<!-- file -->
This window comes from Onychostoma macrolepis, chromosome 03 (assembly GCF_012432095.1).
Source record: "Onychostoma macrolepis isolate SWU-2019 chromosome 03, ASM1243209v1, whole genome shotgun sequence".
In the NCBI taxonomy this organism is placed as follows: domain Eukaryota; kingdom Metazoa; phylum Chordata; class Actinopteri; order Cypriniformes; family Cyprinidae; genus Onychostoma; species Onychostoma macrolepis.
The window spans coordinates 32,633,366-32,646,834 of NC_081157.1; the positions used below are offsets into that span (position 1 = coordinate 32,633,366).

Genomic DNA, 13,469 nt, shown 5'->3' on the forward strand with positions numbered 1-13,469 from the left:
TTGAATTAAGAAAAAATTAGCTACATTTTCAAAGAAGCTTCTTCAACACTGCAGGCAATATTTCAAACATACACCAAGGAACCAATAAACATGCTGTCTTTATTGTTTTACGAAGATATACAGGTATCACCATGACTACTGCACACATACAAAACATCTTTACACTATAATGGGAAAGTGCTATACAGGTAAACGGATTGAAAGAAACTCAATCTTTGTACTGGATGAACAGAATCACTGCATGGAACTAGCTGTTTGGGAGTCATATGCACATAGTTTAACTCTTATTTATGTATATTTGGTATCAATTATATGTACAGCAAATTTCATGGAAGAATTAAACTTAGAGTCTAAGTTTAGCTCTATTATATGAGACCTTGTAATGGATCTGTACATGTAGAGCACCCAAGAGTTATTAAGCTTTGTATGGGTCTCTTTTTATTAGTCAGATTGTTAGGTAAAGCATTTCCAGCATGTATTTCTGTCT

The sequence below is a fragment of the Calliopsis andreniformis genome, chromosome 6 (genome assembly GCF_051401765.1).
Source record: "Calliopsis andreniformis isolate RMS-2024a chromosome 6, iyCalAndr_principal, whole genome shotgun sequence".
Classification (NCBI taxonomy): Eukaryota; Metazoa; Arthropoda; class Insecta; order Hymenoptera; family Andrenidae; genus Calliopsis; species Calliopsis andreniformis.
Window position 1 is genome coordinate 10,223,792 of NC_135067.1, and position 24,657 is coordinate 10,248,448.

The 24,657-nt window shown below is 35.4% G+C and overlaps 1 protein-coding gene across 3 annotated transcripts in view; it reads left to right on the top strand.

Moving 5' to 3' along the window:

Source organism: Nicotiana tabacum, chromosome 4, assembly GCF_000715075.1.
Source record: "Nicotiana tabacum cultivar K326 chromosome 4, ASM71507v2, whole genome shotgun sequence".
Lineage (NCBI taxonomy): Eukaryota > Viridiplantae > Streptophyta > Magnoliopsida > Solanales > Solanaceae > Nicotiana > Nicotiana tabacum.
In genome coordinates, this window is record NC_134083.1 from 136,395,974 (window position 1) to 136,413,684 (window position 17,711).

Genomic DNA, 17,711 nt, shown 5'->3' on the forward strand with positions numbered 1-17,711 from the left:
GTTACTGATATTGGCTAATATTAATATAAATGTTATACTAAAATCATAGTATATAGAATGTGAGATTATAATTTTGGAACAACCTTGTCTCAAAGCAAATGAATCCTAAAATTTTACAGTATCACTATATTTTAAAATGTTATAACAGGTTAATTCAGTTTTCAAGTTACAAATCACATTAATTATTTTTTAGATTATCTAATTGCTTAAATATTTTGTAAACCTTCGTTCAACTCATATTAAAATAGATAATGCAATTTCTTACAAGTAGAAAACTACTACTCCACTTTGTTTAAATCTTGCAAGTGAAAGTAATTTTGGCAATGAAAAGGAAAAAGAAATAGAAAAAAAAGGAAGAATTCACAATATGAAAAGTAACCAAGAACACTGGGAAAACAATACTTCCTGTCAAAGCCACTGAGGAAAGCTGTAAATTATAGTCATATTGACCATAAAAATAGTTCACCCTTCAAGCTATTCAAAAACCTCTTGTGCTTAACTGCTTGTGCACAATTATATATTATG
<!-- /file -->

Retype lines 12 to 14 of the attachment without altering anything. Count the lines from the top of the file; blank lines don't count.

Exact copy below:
Moving 5' to 3' along the window:

Source organism: Nicotiana tabacum, chromosome 4, assembly GCF_000715075.1.
Source record: "Nicotiana tabacum cultivar K326 chromosome 4, ASM71507v2, whole genome shotgun sequence".